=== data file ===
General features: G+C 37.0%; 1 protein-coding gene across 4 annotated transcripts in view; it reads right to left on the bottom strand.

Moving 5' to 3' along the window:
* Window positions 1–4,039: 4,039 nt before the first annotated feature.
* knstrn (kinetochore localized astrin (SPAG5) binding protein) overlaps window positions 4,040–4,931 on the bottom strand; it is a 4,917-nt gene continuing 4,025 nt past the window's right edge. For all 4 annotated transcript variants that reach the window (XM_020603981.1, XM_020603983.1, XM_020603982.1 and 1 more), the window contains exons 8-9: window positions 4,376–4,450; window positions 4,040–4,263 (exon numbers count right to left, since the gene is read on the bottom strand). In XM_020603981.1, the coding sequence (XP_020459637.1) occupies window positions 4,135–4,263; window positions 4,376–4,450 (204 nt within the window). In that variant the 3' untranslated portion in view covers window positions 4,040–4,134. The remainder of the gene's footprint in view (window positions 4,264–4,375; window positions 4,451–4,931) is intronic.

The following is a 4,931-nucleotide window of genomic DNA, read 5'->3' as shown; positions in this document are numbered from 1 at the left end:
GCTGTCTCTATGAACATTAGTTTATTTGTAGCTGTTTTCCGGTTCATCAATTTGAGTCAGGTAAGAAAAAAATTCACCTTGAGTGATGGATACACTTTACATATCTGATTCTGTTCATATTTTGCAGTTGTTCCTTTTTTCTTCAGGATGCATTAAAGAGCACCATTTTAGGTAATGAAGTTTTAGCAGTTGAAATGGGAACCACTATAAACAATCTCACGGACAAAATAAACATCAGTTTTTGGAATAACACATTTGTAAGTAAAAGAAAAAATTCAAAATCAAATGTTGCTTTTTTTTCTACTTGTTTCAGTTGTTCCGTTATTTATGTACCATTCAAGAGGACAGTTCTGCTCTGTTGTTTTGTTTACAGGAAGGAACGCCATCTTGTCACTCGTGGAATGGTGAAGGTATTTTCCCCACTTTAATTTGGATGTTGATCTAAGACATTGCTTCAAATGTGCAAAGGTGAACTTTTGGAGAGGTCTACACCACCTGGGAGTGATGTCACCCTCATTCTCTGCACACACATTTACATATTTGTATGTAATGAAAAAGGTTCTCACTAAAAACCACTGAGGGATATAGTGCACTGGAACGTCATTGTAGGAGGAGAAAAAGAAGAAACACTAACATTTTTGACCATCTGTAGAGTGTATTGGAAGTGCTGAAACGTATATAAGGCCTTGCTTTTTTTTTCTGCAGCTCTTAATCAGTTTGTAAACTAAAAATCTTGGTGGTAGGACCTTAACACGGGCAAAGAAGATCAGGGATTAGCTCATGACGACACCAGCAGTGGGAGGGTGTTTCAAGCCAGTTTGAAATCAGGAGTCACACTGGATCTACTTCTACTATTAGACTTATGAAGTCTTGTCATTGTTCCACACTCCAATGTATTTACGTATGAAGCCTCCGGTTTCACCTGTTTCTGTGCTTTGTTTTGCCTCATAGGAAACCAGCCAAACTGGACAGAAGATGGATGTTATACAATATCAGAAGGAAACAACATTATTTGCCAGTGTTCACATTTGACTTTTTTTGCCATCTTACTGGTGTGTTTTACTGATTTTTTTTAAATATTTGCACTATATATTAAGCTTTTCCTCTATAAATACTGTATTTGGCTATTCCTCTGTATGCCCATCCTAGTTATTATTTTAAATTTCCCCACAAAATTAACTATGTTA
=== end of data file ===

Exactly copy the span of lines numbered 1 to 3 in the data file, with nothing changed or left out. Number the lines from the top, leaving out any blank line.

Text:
General features: G+C 37.0%; 1 protein-coding gene across 4 annotated transcripts in view; it reads right to left on the bottom strand.

Moving 5' to 3' along the window:
* Window positions 1–4,039: 4,039 nt before the first annotated feature.